I won't address here the complaints of the rioters in Bosnia. Addressing corruption is mainly hard work: both keeping up the pressure in individual cases and pushing for structural reforms. Instead I will focus on Bosnia's state structure and its potential for reform.
As I have written before the main problem with Dayton is not that it provides safeguards for minority rights - that is just a decent thing to do in view of the hatred remaining after the war - but the fact that it is done in a different way for the Serbs and the Croats. That creates a situation where you have three parties with three different interests.
In my opinion the best way to reform Bosnia is to partition it in six provinces: one Croat majority, two Serb majority (focused on Pale and Banja Luka) and three Bosniak majority: (one centered on Sarajevo, one centered on Tuzla and one composed of Bihac and the Bosnian Krajna). Having more than one Serb and Bosniak province will create a situation where those provinces have different interests. So a conflict between provinces will not automatically be translated into an ethnic dispute.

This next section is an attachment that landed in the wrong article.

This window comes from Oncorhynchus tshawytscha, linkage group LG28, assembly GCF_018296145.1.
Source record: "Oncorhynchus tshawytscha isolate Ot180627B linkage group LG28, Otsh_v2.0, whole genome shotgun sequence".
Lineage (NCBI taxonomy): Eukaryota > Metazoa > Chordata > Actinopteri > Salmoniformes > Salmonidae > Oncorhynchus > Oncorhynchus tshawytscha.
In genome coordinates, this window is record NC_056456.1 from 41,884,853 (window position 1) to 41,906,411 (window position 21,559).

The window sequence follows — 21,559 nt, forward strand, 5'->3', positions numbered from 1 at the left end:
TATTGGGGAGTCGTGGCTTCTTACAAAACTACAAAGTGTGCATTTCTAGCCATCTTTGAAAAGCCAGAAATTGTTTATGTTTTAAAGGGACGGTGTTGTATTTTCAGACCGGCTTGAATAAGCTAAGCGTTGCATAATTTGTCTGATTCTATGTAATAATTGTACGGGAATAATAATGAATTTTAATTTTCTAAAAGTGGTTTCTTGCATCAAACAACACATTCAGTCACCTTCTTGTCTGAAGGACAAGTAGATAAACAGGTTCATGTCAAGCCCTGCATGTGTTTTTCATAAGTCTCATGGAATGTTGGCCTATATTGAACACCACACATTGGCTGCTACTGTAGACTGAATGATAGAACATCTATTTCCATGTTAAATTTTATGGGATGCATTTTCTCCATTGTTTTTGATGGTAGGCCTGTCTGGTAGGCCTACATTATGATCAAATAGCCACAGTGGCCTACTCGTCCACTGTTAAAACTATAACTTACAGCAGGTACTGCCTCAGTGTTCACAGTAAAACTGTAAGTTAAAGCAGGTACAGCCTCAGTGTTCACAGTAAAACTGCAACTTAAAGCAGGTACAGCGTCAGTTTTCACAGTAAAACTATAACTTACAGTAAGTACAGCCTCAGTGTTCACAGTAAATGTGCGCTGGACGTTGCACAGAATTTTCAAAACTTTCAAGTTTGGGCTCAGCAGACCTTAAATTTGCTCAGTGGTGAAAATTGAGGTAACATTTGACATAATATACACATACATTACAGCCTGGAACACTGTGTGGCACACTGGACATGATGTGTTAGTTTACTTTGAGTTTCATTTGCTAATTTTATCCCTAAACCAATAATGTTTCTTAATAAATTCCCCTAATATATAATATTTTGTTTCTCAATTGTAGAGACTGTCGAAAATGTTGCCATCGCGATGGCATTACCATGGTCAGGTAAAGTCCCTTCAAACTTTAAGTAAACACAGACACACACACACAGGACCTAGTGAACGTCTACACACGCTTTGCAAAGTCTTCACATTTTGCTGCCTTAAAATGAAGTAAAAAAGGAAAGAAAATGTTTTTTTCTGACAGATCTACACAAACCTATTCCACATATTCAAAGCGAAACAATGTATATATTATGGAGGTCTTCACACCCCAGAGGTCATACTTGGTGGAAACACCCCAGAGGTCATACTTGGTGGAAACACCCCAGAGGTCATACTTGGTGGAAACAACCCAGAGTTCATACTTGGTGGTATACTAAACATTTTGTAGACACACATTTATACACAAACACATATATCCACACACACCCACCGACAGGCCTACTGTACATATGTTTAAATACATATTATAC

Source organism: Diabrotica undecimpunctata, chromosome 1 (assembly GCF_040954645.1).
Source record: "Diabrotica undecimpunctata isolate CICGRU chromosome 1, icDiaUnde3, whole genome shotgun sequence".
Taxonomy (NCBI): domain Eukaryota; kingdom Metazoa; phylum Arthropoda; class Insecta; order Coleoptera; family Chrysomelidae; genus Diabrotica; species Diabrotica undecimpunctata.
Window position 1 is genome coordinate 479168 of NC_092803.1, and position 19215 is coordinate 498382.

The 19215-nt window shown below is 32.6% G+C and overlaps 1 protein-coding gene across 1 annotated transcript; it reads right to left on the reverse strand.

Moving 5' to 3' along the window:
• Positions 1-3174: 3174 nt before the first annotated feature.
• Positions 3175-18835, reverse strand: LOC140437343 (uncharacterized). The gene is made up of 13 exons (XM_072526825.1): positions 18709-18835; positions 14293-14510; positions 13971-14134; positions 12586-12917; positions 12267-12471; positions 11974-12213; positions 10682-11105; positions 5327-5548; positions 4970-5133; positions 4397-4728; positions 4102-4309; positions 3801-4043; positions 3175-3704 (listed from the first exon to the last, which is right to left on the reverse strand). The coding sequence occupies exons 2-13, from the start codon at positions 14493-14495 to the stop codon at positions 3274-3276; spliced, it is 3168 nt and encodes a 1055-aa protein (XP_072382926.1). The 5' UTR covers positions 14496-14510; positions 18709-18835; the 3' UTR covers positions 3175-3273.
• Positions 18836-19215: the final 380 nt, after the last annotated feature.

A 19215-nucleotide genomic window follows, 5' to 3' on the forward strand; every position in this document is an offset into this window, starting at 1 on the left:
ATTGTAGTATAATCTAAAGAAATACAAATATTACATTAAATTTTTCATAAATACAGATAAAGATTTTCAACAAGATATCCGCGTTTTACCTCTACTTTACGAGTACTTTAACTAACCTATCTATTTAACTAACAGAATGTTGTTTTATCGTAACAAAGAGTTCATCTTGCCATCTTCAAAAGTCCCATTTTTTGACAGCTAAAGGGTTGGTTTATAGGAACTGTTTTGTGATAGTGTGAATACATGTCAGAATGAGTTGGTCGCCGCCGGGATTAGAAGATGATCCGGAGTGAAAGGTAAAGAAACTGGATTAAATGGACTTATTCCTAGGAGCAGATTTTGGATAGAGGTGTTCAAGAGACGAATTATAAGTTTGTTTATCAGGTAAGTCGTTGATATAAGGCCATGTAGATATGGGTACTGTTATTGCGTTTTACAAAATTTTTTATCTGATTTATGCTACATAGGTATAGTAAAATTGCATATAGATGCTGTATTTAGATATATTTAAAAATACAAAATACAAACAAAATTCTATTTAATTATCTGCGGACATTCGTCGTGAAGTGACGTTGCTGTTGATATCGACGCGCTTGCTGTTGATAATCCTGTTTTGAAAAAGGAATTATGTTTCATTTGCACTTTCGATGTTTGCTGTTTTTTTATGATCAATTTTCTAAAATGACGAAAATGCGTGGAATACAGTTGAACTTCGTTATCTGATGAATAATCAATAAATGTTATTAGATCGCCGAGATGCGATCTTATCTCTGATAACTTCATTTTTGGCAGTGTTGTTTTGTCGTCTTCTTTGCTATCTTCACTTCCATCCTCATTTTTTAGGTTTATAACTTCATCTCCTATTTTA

Those provinces should have considerable autonomy: one should look at the Swiss cantons for ideas. Such decentralization can also reduce corruption as it puts the decisions closer to the citizens.
One shouldn't be too strict about the borders of those provinces. This is not a preparation for a partition. So one shouldn't gerrymander the borders too much as that harms government efficiency. Instead one should try to balance the number of people of a nationality within "their" provinces and those outside so that - if there ever might be a partitioning - you can have an equal exchange of territory.
The three headed presidency should be abolished. The ethnic veto should instead be entrusted to the provinces. When two thirds of the parliamentarians of the provinces of one ethnic group declare themselves against a proposal of the central government it should be considered vetoed. For this purpose those parliamentarians should considered in function as long as their successors haven't been elected. So dissolving a provincial parliament would make no difference. The governors of the provinces would have the authority to hold up any decision of the central government for a week so that the provincial parliamentarians have time to organize themselves. To diminish the reliance on politicians there should also be the option to have a referendum. Again a two third majority of the people living in the province(s) controlled by one ethnic group would be needed to torpedo a proposal.
By having the veto power assigned to the provinces one won't need any reference to ethnicity in the constitution.
In the area of education there should be more freedom and more efforts to have things in common. Pupils should learn at least some of the things that the "others" learn and they should also read some literature from the "others". Efforts to maximize the differences should be ridiculed - as they deserve.